DHS wants to read your brain
The CIA doesn’t necessarily want to put a microchip in your brain but what they are trying out isn’t all that far off. Under a project put together by the Department of Homeland Security, the government has been trying out space-age (and pretty damn creepy) techniques to get into the minds of Americans in hopes of figuring out who will cause concern for the country before they can even get out of bed.
It’s called the FAST project and it stands for the Future Attribute Screening Technology Mobile Module. If this technology is implemented quickly on the public, however, it could be an invasion of privacy made for the silver screen.
The website CNET has uncovered evidence of the FAST project through Freedom of Information Act requests sent out by the Electronic Privacy Information Center (EPIC) and has now revealed to the public that they could eventually be in danger of a massive initiative that has already been tested in America.
DHS employees have already served as test subjects in FAST trial runs in which sensors collected “video images, audio recordings and psychophysiological measurements,” among other unidentified evaluations, in order to get into the minds of potential terrorists.
To CNET, DHS Deputy Press Secretary Peter Boogaard says FAST is designed to track and monitor body movements, voice pitch changes, fluctuations in rhythm and intonation, eye movement, body heat changes and breathing patterns in order to gather research that could help pin-point the inner workings of wrong-doers. Boogard says that preliminary research has already been conducted and that the DHS has used technological sensors and observational techniques to signal out signs of stress “associated with intent to do harm.”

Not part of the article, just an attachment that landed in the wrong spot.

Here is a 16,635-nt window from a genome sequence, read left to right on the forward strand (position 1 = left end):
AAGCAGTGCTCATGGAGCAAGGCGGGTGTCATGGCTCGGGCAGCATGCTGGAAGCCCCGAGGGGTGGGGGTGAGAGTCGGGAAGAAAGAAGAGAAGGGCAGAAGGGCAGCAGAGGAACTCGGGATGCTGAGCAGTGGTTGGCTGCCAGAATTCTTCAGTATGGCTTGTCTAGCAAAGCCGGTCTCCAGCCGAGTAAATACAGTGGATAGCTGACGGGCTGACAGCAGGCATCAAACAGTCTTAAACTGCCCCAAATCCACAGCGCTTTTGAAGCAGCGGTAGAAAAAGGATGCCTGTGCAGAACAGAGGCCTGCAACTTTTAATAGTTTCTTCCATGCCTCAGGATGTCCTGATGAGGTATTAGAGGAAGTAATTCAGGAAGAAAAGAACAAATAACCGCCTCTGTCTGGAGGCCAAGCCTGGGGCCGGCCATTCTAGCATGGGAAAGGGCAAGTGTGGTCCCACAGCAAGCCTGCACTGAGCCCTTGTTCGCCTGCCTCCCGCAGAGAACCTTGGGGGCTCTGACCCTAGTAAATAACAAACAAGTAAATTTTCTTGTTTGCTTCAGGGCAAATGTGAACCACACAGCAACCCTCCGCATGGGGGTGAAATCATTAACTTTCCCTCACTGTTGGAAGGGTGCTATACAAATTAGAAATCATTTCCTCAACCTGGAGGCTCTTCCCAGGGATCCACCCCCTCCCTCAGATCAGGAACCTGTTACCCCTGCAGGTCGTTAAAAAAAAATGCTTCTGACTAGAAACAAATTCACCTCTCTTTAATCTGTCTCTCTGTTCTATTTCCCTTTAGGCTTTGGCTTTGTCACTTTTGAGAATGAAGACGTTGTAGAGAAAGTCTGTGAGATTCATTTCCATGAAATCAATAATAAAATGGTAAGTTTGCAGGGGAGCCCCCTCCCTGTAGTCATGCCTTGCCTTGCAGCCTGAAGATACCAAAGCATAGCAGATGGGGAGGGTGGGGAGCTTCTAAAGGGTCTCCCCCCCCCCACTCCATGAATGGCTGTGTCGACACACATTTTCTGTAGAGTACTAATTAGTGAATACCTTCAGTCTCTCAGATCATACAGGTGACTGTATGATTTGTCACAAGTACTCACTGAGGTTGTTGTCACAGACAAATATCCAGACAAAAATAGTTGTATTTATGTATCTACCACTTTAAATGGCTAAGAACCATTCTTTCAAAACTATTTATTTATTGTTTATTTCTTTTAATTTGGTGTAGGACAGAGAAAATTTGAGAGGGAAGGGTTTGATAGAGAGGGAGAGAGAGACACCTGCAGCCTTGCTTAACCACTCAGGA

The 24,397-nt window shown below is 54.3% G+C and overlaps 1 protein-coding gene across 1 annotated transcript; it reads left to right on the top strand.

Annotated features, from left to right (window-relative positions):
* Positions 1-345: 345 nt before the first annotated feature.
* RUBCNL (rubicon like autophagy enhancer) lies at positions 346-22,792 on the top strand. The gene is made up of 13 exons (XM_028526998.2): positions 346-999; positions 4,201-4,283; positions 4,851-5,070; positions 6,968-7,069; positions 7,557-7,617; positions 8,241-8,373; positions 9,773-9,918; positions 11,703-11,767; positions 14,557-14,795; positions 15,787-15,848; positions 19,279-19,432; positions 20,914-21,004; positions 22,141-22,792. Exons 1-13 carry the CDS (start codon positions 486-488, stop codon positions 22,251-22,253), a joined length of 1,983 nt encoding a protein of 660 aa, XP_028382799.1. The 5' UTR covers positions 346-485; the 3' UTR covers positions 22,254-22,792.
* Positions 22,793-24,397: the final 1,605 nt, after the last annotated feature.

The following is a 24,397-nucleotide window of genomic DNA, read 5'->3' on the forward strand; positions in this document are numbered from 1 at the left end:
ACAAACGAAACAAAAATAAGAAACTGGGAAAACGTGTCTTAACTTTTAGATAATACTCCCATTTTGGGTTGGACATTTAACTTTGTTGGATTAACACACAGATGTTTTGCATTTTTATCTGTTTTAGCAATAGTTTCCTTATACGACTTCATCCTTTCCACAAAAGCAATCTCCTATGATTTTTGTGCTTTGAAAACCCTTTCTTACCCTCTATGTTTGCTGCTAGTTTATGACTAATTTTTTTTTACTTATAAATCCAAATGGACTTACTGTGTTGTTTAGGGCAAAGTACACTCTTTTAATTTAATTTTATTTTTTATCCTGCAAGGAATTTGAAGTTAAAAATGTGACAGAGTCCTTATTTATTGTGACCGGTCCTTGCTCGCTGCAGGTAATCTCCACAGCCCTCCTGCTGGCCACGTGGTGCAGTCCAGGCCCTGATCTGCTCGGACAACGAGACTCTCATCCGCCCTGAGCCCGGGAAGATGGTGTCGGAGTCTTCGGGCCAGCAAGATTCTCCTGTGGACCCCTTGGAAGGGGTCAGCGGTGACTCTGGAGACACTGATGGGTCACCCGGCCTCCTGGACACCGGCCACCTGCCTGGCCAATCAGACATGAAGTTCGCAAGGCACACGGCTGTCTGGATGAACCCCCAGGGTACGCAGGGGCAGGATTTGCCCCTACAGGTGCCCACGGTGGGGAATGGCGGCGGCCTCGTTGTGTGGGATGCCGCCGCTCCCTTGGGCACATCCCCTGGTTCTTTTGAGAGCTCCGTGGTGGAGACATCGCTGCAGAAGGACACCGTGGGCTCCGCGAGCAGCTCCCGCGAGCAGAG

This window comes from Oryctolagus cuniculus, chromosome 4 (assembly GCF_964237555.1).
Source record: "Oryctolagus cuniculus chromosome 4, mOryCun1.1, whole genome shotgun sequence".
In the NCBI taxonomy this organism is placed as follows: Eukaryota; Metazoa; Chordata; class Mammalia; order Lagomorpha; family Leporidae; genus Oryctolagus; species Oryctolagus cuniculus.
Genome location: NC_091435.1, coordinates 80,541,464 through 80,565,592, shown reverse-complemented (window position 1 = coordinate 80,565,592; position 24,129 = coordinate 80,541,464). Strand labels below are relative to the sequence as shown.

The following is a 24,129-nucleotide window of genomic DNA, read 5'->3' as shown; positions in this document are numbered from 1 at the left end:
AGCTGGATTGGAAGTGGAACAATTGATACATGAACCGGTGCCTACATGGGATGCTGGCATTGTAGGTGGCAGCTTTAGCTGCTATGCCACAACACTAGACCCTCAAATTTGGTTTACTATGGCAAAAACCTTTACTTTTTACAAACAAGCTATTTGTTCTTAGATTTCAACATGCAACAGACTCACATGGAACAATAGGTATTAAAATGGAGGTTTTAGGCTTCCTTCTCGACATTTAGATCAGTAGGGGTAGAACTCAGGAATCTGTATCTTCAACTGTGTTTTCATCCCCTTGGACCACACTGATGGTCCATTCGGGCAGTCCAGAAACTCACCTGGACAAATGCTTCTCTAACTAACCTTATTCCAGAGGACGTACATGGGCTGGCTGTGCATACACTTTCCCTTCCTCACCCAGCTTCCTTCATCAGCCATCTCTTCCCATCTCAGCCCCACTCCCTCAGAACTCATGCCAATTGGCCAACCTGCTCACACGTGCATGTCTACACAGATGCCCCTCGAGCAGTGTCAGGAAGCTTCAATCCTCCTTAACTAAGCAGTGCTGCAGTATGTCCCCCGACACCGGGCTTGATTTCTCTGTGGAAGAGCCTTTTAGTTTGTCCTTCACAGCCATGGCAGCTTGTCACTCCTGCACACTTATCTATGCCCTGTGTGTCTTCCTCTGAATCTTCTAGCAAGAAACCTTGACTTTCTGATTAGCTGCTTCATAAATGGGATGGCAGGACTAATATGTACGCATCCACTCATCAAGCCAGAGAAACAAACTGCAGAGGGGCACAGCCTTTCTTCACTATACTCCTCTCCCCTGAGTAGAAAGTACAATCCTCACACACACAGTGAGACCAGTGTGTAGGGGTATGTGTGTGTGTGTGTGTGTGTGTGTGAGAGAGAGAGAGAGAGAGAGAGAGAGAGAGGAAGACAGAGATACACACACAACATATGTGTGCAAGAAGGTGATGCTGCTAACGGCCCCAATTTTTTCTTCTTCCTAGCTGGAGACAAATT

The DHS says that they do not intend on deploying FAST program on the public anytime soon, but should they chose to, that means that your every move — inside and out — could be recorded to keep America safe . . . one blink at a time.
Among the materials collected in the FOIA request sent out by EPIC is one document that accounts for every cent of the “ore-crime” system that was contracted out to a Cambridge, Massachusetts laboratory. Amounts, however, were redacted in the documents. EPIC writes that they are pursuing an administrative appeal to challenge those blackened out portions of the files.
Though research has apparently only been conducted on DHS volunteer so far, the documents suggest that a trial will be carried out soon on volunteering public at a large invent where body actions will be used to help researcher’s pin-point “the bad guy.” Should this technology make it outside of the DHS’ trial testing, it wouldn’t be that big surprise if it becomes implemented alongside the already invasive scanners that the DHS has at their many airports across America.
Upon CNET’s initial report on the FAST program, the DHS was quick to fire back that the program really isn’t as invasive as some might think — even if, yes, they have been collecting data on breathing patterns to learn how to kick crime to the curb. They add that data is not kept on participants, which is collected anonymously, after the process is complete.